There are many opportunities to be “crafty” at Rockbrook, from making duct tape purses to decorating headbands with deflated balloons and so on, but the campers can also can improve their more “artistic” talents as well. Here is a good example, our painting and drawing class where the girls work with pencils, pens and charcoal on paper, or perhaps water colors or tempera paints. Today the group met for a water color class outside under the shade of a white oak tree. They first used pencils lightly outlining forms in their composition and then mixed paints with water to make different shades. Part of the fun when painting with water colors is the different washing, blending, and brush techniques that can be combined.  At camp, there’s the added fun of painting outside. The rich organic environment of Rockbrook can provide an almost endless array of subjects to paint. Combine that with the feeling of being outside— the breeze! —and both the process (the painting) and the end result (also, the painting!) will be so much better.

Speaking of being outside, I wanted finally to pass along another article that caught our eye (thanks Leland!). It’s by Angela Hanscom and is entitled, “Why so many kids can’t sit still in school today.” The short article (link) uses mostly anecdotal evidence to link the increase in ADHD diagnoses to the decline of kids’ physical activity outdoors. It’s an intriguing theory, one that may help explain at least one of the reasons camp is so great for kids. It might be another reason to “Play more, Sit less.”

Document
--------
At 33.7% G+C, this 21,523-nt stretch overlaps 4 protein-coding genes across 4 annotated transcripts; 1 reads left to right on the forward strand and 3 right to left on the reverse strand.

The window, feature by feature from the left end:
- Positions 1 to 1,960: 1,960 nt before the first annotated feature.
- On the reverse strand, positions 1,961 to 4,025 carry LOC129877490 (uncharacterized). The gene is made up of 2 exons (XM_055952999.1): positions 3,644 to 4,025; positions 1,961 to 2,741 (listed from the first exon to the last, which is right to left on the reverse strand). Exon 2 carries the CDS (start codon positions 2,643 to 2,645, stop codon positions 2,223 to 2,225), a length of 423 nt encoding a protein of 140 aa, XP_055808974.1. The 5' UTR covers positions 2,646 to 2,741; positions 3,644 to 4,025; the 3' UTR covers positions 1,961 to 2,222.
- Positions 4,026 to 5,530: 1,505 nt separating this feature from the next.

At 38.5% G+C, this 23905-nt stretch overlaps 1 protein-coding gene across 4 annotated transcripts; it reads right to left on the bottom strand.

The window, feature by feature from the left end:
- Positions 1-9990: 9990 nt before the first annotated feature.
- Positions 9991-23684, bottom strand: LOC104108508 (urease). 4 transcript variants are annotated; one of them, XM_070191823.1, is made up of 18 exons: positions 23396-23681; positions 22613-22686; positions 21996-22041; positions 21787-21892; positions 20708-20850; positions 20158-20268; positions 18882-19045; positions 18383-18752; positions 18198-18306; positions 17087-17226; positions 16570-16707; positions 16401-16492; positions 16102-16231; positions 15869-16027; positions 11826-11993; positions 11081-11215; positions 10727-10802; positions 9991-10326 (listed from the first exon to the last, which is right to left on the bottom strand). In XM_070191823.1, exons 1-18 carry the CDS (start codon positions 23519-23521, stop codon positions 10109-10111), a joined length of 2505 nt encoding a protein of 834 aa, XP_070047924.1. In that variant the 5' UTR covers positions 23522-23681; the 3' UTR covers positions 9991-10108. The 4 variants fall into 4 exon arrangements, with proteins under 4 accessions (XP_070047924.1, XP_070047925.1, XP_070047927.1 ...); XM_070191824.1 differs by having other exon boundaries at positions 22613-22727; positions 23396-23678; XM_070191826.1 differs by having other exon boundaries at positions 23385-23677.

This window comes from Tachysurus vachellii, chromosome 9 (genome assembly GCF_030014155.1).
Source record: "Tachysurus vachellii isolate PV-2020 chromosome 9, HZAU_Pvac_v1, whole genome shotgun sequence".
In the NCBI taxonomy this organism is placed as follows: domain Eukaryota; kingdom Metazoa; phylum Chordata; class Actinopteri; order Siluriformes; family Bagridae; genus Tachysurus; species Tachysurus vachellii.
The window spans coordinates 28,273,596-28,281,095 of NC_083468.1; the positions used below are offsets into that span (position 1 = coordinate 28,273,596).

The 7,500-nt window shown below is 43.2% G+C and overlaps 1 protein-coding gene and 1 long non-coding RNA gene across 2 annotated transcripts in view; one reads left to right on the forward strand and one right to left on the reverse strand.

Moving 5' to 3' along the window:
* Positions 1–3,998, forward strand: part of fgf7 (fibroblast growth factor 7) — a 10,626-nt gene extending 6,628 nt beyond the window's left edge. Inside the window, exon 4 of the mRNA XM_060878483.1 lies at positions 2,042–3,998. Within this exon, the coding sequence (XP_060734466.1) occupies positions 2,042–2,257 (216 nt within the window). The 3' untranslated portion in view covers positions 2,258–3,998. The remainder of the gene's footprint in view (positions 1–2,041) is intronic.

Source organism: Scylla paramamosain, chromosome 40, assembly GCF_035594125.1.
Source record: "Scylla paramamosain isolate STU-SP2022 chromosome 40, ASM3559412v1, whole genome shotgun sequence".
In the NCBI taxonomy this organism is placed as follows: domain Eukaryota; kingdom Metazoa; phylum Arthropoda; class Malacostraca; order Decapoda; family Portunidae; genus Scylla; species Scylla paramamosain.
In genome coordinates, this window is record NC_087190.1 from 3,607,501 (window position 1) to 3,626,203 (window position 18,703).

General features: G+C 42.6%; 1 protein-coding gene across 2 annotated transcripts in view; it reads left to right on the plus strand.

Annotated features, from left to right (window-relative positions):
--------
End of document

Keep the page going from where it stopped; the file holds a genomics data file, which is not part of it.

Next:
Outdoor Lake Canoeing

A Sense of Wonder

Girl Drawing Class

It’s easy to see how there’s excitement around every corner here at Rockbrook. During the activity periods the girls are happily busy, fully engaged in crafts, sports, and adventure. They’re folding and tying white t-shirts preparing them for colorful dyes, and guiding rackets to tune their tennis serves. They are exercising their bodies and their imaginations riding horses and performing short improvisational skits. Each scheduled activity offers ways to play, to learn and to have fun with friends.